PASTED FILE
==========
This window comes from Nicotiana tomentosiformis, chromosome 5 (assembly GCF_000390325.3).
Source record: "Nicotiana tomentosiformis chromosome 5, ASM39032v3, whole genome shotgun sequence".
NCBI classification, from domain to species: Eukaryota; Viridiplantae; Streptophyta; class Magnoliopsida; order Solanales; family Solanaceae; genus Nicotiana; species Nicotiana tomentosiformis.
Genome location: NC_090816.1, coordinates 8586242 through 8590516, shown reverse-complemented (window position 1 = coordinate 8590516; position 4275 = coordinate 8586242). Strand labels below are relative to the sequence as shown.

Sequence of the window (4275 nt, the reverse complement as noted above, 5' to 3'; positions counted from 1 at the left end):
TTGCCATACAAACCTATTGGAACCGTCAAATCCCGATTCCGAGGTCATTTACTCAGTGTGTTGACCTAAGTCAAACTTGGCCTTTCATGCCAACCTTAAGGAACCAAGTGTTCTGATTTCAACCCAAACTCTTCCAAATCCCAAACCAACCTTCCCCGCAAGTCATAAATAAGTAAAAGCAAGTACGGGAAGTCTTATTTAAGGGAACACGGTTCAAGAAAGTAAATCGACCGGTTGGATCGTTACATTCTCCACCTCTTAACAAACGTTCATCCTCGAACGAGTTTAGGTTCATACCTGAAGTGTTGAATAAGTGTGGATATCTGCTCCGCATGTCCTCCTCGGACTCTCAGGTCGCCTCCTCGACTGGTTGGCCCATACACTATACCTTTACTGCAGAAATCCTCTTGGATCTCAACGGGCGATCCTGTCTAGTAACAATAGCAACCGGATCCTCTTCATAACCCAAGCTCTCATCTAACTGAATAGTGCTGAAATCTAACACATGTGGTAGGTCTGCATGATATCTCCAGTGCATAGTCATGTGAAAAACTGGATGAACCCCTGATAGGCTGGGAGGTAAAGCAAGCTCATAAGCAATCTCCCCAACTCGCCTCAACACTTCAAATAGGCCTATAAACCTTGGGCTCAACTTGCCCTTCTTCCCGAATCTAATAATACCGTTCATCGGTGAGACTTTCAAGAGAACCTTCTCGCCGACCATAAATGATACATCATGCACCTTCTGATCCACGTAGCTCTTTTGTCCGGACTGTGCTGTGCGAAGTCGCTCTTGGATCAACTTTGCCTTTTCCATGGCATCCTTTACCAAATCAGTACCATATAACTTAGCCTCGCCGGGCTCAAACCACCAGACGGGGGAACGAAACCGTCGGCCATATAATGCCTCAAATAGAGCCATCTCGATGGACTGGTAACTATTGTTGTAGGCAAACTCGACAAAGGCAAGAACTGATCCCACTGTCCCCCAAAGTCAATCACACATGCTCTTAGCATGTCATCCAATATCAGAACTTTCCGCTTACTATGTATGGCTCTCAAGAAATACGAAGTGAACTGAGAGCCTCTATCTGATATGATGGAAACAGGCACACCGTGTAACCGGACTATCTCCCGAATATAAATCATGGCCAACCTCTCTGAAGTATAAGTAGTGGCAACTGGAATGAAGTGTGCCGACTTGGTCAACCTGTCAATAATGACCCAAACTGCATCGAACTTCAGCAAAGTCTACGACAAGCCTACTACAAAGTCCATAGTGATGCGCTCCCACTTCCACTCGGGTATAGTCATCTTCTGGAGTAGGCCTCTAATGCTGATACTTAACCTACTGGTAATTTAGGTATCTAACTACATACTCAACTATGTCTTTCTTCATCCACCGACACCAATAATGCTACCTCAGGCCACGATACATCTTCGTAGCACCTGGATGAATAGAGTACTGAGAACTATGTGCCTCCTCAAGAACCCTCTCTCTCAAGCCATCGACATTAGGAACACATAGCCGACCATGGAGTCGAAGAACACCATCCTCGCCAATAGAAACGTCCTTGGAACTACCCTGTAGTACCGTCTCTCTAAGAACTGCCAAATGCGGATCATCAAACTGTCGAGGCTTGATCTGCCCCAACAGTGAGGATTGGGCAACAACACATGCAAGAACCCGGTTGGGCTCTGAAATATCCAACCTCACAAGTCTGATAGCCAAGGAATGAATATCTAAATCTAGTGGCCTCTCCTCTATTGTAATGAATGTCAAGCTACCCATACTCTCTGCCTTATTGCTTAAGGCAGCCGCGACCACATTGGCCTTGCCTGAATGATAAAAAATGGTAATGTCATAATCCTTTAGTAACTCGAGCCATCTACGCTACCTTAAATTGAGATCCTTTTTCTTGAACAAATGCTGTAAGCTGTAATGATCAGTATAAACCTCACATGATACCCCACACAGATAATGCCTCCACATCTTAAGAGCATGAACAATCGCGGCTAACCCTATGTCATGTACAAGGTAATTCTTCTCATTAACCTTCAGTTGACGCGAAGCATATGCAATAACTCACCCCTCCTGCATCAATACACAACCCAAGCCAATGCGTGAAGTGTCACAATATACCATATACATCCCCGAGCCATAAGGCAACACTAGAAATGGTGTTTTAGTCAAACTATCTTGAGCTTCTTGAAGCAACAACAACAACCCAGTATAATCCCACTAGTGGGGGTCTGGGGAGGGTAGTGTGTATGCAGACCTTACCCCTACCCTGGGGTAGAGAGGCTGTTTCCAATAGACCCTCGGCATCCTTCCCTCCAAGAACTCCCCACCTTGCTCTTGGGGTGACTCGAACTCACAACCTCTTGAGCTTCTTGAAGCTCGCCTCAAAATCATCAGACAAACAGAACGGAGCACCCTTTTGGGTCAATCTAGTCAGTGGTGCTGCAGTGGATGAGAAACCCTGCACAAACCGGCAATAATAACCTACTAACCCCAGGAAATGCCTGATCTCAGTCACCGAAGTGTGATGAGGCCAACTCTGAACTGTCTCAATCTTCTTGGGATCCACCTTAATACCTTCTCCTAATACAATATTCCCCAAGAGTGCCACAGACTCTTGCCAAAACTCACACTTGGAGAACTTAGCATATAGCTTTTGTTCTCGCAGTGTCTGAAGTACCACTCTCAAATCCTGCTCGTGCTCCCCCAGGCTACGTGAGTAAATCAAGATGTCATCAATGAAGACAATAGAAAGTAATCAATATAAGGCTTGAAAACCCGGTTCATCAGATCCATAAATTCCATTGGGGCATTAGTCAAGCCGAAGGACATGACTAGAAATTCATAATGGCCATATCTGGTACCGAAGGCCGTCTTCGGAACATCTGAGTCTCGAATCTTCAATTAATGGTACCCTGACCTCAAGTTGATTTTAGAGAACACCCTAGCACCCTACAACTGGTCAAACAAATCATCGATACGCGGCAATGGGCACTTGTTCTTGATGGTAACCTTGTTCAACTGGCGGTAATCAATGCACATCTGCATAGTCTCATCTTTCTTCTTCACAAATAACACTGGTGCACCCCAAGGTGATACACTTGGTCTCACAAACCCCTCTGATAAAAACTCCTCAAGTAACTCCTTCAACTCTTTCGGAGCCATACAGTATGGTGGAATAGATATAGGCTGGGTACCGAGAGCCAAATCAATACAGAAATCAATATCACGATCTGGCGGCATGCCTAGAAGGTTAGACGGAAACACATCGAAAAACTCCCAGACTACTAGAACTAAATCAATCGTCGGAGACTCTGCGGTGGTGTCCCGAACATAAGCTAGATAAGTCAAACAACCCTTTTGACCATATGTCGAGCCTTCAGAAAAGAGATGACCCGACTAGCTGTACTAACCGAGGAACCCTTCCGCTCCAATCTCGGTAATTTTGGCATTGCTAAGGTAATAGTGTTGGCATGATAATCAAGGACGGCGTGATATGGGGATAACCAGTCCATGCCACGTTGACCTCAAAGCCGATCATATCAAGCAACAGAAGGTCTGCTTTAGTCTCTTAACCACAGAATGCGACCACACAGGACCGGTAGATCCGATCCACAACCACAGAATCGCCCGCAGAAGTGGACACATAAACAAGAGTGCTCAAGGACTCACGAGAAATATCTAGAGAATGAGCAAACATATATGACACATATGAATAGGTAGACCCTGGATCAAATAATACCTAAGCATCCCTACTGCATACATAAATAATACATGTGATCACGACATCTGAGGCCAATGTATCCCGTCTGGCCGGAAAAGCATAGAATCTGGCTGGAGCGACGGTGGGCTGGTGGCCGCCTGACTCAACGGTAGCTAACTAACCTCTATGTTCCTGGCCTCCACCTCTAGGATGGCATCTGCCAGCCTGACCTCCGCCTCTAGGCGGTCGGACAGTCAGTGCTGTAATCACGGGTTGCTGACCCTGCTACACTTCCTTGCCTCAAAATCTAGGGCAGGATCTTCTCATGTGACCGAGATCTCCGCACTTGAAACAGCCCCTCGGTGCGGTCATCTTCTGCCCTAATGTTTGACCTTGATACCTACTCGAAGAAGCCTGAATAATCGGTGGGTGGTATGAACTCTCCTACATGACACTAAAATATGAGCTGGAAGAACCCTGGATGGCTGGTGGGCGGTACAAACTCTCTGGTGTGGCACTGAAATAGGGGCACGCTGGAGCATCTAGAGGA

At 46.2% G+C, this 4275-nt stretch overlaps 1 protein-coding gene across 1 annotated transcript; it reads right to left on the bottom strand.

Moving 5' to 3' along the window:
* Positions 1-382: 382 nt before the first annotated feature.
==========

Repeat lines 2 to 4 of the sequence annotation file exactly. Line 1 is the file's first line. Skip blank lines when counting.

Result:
Source record: "Nicotiana tomentosiformis chromosome 5, ASM39032v3, whole genome shotgun sequence".
NCBI classification, from domain to species: Eukaryota; Viridiplantae; Streptophyta; class Magnoliopsida; order Solanales; family Solanaceae; genus Nicotiana; species Nicotiana tomentosiformis.
Genome location: NC_090816.1, coordinates 8586242 through 8590516, shown reverse-complemented (window position 1 = coordinate 8590516; position 4275 = coordinate 8586242). Strand labels below are relative to the sequence as shown.